Center Weighted Average is a fairly imprecise metering method, but at least on the S2, it handles high contrast scenes better then Evaluative.

Spot Metering is the most precise method and is what I generally use.

KKAOS
11-03-2005, 02:28 AM
Appreciate your help JTL.

So, in my case where im using it in an environment such as an enclosed indoor car show with plenty of lighting inside, what would be the best metering option I should set it on ?

Also, I take images at ISO 100, will increasing the ISO to say 200 be better for when I use my camera at car shows with lighting ?

JTL
11-04-2005, 10:01 AM
So, in my case where im using it in an environment such as an enclosed indoor car show with plenty of lighting inside, what would be the best metering option I should set it on ?To be perfectly honest, I don't know. I've never shot the S2 in a large enclosed space with multiple sources of artificial light. But, my gut tells me to use Evalutive Metering and see if the exposurers look good (remember to try a few shots decreasing the EV by -1/3 to -2/3 of a stop and see how they look as well). Hey...the beauty of digital is you can take dozens of test shots with different settings and the only thing it costs you is time...and the feedback is instant! Just keep track of what settings work best for particular situations...


Also, I take images at ISO 100, will increasing the ISO to say 200 be better for when I use my camera at car shows with lighting?That depends. Given the shot you posted, if it was taken at ISO 100, I don't see any reason to change it. There are only two situations that I can think of that would force you to go to ISO 200: 1) There simply is not enough light to get a good exposure, even at f/2.7-f/3.5. 2) You require greater depth-of-field and are forced to shoot with a smaller aperture, but doing so causes the shutter speed to be too slow (let's say below 1/30 sec....even with IS, to be on the safe side).

But, here's a quick way to tell. Next time you're at a show, give yourself a little extra time and try this...set the ISO to 100, set the Custom Settings to Saturation +1, Sharpnesss +1 and Contrast 0 (or even -1 if there are "whites" or high-contrast elements in the scene), EV -1/3. Now put the camera in "P Mode" and half-depress the shutter release and see what the camera says as far as exposure info (also pay attention to the zone-of-focus/depth-of-field). If the scene appears too dark or you see a lot of red indicators or everything that you want is not in focus, then you know you may have to bump up the ISO.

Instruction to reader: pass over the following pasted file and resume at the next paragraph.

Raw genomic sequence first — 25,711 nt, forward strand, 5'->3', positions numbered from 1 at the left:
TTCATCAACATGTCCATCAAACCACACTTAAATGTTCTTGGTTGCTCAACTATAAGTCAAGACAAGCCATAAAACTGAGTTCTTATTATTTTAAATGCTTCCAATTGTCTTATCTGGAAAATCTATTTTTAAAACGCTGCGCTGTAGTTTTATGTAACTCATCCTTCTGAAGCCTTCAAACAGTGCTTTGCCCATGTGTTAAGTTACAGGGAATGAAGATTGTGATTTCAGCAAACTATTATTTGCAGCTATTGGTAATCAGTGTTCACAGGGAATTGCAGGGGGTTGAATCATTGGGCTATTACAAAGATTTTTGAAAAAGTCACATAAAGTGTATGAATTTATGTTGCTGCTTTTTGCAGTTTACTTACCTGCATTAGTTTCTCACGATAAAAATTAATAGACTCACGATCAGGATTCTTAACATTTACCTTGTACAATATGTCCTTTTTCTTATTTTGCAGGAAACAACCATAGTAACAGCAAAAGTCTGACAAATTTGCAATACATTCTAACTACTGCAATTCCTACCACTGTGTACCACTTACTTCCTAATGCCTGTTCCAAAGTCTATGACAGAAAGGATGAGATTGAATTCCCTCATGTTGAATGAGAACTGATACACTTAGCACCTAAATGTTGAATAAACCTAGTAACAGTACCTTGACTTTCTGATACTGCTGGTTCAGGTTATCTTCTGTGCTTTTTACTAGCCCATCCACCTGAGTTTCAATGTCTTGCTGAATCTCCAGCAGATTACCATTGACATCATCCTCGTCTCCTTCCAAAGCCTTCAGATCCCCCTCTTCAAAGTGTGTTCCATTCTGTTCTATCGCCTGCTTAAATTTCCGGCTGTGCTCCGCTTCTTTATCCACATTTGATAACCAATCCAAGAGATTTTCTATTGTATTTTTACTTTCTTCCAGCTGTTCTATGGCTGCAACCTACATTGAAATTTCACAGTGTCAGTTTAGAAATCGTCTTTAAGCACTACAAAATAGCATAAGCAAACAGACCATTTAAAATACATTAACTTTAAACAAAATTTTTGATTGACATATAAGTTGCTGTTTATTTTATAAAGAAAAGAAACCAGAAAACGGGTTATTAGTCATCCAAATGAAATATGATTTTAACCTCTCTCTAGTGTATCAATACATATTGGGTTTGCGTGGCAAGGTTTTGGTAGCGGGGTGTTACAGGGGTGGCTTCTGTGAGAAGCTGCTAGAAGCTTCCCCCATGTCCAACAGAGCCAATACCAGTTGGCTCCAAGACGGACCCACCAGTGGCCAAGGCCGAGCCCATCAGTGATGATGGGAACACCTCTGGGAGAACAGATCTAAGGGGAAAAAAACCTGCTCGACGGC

KKAOS
11-07-2005, 07:12 PM
JTL, much appreciated and thanks for your input. I will definately go and have a good play around with it taking different shots with different settings, practice makes perfect !! Thanks once again guys.

KKAOS
11-08-2005, 03:11 AM
Guys, would taking shots within the enviroment I mentioned (big exhibition halls with lighting) taking them on the "AV" mode help ?

So therefore, I select an aperture and let the camera automatically adjust to the exposure itself ? Would that be a better option ?

And select the metering to Evaluative aka Matrix metering ?

JTL
11-22-2005, 09:38 PM
Guys, would taking shots within the enviroment I mentioned (big exhibition halls with lighting) taking them on the "AV" mode help ?

So therefore, I select an aperture and let the camera automatically adjust to the exposure itself ? Would that be a better option ?

And select the metering to Evaluative aka Matrix metering ?You could try it, but if the camera decided it needed to use a small f/stop and go ISO 400...you might wind up with a noiser image than necessary. But, once again, there's an easy way to get good feedback from the camera. To try your suggestion...take a shot in Av mode...now put the camera in playback mode and press the DISP button twice...you will see all of the shot details, including the ISO setting that was used (so why can't they include it in the EXIF? :confused: ). If it's 200 or less, you should be o.k. (preferably it's 50 or 100, but that's not always possible) to shoot away. Pay attention to the histogram as well to make sure you got a good exposure...

Good Luck! Let's hear back on how you do! :)

Dawoofo
12-01-2005, 06:57 PM
One other thing worth mentioning here is white balance. Sometimes automatic white balance doesn't do its job, and the picture can come out several shades differently than what you saw. That looks like flourescent light, for which there's a preset on the S2. I recently took my camera to my daughter's basketball game, and not trusting the AWB I used a woman's white pants below me in the bleachers to set my white balance, and the pictures turned out a very good color (though somewhat blurry). :D